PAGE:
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It's an audacious and not necessarily inaccurate vision of the viewer's relation to advertising today, a continuous circle of capitalism and entertainment that blurs the line between your life and the game, the ad and the show, consuming and playing. To Chester, this vision is a sign that "the already tattered distinctions between marketing and content are being obliterated." To consumers, it may make no difference: in a MAY TIME/CNN poll, only 13% said they would think less of shows that took placements.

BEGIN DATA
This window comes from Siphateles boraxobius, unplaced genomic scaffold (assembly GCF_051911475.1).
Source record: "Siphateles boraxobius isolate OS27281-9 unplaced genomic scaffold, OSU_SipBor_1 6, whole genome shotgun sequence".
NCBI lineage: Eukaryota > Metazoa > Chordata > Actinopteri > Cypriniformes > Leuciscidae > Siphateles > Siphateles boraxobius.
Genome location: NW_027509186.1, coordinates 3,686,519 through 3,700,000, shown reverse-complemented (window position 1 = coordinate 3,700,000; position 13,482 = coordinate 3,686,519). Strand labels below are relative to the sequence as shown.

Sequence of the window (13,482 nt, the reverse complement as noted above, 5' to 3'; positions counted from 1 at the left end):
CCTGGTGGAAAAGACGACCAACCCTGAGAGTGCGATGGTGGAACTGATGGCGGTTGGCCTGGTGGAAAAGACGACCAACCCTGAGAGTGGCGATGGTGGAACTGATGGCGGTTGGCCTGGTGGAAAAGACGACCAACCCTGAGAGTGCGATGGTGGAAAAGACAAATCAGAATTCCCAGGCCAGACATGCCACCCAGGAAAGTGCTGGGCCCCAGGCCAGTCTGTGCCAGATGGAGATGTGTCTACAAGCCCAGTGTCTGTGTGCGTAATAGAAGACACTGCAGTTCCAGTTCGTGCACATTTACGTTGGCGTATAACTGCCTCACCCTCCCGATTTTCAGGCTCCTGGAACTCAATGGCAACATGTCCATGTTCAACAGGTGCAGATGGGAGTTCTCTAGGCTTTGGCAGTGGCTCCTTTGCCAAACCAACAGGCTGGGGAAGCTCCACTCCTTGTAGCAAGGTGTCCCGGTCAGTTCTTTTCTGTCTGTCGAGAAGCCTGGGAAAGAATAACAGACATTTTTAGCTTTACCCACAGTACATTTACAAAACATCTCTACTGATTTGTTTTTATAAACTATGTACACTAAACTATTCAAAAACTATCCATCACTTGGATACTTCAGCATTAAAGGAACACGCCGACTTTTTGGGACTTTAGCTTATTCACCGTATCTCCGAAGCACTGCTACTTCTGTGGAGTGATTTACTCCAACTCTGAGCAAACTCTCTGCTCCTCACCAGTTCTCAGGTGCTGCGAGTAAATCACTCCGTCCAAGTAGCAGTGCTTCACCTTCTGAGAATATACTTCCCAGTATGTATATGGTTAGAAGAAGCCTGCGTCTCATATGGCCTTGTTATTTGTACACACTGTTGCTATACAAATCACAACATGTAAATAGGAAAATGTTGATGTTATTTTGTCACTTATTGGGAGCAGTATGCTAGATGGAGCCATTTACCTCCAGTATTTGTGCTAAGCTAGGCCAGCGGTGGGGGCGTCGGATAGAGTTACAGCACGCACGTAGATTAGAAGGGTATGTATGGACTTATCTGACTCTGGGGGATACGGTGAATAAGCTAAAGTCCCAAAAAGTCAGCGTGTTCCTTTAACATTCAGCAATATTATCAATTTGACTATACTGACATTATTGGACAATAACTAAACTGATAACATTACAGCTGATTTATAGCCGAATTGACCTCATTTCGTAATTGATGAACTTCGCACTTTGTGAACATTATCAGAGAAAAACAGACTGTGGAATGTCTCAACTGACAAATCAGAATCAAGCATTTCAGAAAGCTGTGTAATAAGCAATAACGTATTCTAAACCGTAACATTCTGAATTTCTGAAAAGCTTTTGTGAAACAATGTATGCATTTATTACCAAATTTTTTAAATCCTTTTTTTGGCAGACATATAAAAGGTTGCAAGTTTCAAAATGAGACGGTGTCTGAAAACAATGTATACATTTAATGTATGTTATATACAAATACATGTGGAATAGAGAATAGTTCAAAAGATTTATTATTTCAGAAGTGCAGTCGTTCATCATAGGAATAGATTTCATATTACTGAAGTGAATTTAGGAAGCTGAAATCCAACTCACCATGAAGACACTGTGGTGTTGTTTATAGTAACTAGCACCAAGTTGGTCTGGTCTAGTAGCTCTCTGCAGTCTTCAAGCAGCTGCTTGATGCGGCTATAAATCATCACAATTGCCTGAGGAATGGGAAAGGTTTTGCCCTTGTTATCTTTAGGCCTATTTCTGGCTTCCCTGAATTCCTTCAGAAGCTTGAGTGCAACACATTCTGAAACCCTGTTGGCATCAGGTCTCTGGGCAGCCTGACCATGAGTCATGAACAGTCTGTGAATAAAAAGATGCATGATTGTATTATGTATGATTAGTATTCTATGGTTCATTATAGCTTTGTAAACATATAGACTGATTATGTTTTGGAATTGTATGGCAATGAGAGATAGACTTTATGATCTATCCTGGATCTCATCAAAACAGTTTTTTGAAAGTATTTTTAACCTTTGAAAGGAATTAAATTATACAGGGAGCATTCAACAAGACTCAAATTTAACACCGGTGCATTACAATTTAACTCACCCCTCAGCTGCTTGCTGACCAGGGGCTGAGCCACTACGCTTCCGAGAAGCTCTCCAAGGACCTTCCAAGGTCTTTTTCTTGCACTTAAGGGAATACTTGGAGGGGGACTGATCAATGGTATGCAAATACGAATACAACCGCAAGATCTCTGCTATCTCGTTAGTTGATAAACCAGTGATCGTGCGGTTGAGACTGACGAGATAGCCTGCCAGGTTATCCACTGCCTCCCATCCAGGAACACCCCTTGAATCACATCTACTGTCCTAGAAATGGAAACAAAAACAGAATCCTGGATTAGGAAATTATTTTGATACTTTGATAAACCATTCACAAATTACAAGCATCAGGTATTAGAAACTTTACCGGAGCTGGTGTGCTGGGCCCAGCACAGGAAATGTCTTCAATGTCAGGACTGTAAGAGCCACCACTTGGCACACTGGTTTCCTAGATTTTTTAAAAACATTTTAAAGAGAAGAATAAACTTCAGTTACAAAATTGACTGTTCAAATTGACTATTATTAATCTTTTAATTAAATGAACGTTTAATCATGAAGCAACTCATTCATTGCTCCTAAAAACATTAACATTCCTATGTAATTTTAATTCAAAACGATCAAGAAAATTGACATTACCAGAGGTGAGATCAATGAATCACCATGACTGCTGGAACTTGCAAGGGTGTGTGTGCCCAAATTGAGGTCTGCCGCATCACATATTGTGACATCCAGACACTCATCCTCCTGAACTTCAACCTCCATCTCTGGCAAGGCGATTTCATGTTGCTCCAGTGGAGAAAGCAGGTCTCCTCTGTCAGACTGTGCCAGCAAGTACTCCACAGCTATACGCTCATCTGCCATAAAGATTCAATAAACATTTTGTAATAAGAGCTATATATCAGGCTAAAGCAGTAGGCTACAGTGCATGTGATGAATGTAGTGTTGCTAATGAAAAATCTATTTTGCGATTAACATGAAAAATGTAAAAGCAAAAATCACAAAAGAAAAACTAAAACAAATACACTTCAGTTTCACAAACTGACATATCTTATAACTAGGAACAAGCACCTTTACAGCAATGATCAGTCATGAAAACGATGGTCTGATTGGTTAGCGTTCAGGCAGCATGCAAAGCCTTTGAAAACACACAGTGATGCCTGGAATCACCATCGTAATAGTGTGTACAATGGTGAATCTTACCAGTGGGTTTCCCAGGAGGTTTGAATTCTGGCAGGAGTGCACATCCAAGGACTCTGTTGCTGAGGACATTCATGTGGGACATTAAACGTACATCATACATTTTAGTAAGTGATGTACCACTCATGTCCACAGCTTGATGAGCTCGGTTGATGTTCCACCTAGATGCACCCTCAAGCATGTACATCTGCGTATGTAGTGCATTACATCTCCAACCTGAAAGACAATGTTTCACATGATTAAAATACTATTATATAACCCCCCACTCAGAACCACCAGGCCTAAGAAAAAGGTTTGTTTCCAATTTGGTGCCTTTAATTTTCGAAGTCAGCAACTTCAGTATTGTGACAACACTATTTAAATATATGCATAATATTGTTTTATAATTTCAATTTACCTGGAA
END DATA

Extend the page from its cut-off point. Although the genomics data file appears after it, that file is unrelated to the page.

The dangers for product placers may instead be the same as in traditional ads: overkill, ham-handedness and boring the audience. "Less is more," warns John Lazarus, senior vice president of ad-buying agency TN Media. "If you do too much, it's going to look silly and overcommercialized." Above all, producers and advertisers agree, placements need to be "organic"; an out-of-place product or overly enthusiastic shill (remember Colby gushing over the Pontiac Aztek's capacious luxury) breaks the spell. But organic is in the eye of the beholder. Slagle says PVI recently made a demo with a rerun of Bewitched, adding a box of SnackWell's cookies in the 1960s kitchen of Samantha and Darrin's nosy neighbors, the Kravitzes. "It absolutely fit in," he marvels. "They would be the sort of people who would eat SnackWell's." Samantha will always be in her time warp. But there's nothing to keep Madison Avenue from twitching its nose and doing a little hocus-pocus.